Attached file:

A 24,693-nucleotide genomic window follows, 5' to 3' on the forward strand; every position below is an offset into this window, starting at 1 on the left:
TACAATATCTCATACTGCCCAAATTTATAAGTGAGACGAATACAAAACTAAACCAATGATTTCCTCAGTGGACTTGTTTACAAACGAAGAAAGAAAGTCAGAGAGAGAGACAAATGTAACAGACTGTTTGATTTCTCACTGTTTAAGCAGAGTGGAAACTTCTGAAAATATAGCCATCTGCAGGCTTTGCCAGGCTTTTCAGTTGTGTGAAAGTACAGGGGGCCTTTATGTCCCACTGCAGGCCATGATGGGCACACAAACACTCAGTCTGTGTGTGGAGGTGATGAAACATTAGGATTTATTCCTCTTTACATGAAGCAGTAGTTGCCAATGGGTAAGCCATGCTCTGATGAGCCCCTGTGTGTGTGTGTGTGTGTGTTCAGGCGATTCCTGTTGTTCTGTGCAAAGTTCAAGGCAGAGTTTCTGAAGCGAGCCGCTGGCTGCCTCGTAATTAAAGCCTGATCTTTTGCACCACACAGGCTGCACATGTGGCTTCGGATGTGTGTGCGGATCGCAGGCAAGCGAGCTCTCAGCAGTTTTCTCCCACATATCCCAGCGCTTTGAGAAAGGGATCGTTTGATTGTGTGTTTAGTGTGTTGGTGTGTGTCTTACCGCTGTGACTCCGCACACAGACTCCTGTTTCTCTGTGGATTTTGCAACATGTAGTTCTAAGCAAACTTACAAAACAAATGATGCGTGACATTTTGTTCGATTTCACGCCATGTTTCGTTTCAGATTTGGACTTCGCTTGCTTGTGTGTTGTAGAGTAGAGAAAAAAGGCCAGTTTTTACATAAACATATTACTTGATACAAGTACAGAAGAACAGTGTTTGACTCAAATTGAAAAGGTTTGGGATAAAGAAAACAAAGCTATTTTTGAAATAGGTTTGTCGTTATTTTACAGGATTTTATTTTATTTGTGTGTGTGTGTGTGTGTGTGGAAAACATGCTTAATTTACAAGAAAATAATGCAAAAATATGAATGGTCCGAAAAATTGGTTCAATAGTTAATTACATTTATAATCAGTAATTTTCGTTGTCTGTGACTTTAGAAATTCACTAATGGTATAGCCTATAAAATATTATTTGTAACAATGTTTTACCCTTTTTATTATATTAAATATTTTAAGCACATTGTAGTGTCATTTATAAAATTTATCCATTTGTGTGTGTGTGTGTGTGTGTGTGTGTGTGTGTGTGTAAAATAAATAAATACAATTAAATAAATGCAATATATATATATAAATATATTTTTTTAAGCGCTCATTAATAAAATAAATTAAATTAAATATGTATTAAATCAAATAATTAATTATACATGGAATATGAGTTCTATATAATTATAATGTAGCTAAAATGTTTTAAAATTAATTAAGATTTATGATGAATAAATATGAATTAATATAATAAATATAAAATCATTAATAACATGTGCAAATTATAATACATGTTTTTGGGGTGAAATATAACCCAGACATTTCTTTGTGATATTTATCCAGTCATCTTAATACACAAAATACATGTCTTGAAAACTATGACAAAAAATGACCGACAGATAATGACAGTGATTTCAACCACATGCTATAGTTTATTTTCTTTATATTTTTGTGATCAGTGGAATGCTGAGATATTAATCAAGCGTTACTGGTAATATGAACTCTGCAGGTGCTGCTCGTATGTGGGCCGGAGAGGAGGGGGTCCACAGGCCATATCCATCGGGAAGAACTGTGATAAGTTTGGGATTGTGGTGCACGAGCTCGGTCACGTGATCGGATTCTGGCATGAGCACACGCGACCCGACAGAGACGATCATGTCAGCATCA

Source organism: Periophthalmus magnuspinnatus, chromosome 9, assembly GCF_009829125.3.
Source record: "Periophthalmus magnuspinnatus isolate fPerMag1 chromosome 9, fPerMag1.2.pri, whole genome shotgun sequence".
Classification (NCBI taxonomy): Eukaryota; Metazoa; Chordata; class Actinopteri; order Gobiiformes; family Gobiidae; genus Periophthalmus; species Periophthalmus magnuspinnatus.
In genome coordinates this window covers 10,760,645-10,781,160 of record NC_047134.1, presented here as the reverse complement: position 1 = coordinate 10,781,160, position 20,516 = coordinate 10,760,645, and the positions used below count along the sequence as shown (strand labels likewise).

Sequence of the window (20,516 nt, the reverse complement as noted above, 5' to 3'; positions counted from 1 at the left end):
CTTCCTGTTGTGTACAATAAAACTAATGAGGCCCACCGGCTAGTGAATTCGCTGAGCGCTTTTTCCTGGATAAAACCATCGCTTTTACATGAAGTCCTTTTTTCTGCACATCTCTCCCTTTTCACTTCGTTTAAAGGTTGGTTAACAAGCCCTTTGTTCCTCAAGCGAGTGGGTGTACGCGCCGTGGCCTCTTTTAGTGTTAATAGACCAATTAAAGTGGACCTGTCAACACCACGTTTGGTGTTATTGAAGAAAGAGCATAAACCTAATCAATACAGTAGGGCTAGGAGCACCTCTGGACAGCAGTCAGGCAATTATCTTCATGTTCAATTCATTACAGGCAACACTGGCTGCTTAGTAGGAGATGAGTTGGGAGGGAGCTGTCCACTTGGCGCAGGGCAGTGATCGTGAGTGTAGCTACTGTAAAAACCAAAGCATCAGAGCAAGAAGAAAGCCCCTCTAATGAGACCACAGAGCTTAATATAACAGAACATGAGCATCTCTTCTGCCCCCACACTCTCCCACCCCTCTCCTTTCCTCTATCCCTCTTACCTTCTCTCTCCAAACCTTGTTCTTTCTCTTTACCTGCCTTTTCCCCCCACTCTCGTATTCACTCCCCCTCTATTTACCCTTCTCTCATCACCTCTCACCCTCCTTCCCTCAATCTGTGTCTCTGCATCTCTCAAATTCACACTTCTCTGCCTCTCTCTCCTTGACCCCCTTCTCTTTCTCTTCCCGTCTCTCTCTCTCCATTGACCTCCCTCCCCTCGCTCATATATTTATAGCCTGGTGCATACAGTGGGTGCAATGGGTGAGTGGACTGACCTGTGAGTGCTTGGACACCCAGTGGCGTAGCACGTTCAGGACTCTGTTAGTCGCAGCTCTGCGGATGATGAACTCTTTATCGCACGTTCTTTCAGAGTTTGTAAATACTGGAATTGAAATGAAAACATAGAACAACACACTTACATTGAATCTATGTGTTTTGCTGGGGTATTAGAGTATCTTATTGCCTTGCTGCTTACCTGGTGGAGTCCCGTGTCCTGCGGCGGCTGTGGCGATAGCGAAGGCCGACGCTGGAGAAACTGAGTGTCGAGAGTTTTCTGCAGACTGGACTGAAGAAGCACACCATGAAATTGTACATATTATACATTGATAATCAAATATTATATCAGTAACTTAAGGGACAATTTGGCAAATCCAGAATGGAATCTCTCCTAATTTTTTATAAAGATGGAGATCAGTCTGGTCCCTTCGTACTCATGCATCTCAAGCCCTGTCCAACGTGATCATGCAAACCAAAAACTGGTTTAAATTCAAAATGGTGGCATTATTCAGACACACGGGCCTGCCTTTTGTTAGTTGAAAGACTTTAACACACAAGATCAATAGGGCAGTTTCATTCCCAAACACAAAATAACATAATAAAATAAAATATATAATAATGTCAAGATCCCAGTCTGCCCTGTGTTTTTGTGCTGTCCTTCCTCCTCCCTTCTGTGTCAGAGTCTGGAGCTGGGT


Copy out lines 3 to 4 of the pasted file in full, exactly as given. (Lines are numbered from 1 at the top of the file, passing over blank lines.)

Source organism: Periophthalmus magnuspinnatus, chromosome 9, assembly GCF_009829125.3.
Source record: "Periophthalmus magnuspinnatus isolate fPerMag1 chromosome 9, fPerMag1.2.pri, whole genome shotgun sequence".